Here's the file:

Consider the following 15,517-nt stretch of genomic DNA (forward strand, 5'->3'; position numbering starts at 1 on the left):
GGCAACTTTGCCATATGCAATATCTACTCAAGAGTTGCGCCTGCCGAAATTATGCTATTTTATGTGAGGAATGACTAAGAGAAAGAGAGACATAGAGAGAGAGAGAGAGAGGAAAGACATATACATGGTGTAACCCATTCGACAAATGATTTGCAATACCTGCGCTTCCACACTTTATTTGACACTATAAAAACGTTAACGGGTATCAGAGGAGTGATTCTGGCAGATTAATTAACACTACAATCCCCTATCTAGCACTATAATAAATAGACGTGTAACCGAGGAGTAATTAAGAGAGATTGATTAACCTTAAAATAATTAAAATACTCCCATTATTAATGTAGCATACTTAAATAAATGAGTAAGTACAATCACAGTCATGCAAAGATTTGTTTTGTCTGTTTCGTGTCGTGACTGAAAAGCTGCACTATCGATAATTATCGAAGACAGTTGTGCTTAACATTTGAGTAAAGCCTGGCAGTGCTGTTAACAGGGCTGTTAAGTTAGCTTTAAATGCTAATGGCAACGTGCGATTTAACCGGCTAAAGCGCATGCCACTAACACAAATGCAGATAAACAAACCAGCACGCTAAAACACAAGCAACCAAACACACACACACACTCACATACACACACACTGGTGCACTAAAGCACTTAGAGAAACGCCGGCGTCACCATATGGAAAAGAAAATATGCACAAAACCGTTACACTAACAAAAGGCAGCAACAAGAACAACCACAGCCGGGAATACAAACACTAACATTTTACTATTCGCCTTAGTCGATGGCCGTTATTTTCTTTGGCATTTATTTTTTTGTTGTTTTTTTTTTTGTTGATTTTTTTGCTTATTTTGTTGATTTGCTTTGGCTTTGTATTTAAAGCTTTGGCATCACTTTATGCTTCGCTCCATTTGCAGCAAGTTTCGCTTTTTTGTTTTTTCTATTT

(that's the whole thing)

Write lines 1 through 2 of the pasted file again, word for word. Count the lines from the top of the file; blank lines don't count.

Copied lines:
Consider the following 15,517-nt stretch of genomic DNA (forward strand, 5'->3'; position numbering starts at 1 on the left):
GGCAACTTTGCCATATGCAATATCTACTCAAGAGTTGCGCCTGCCGAAATTATGCTATTTTATGTGAGGAATGACTAAGAGAAAGAGAGACATAGAGAGAGAGAGAGAGAGGAAAGACATATACATGGTGTAACCCATTCGACAAATGATTTGCAATACCTGCGCTTCCACACTTTATTTGACACTATAAAAACGTTAACGGGTATCAGAGGAGTGATTCTGGCAGATTAATTAACACTACAATCCCCTATCTAGCACTATAATAAATAGACGTGTAACCGAGGAGTAATTAAGAGAGATTGATTAACCTTAAAATAATTAAAATACTCCCATTATTAATGTAGCATACTTAAATAAATGAGTAAGTACAATCACAGTCATGCAAAGATTTGTTTTGTCTGTTTCGTGTCGTGACTGAAAAGCTGCACTATCGATAATTATCGAAGACAGTTGTGCTTAACATTTGAGTAAAGCCTGGCAGTGCTGTTAACAGGGCTGTTAAGTTAGCTTTAAATGCTAATGGCAACGTGCGATTTAACCGGCTAAAGCGCATGCCACTAACACAAATGCAGATAAACAAACCAGCACGCTAAAACACAAGCAACCAAACACACACACACACTCACATACACACACACTGGTGCACTAAAGCACTTAGAGAAACGCCGGCGTCACCATATGGAAAAGAAAATATGCACAAAACCGTTACACTAACAAAAGGCAGCAACAAGAACAACCACAGCCGGGAATACAAACACTAACATTTTACTATTCGCCTTAGTCGATGGCCGTTATTTTCTTTGGCATTTATTTTTTTGTTGTTTTTTTTTTTGTTGATTTTTTTGCTTATTTTGTTGATTTGCTTTGGCTTTGTATTTAAAGCTTTGGCATCACTTTATGCTTCGCTCCATTTGCAGCAAGTTTCGCTTTTTTGTTTTTTCTATTT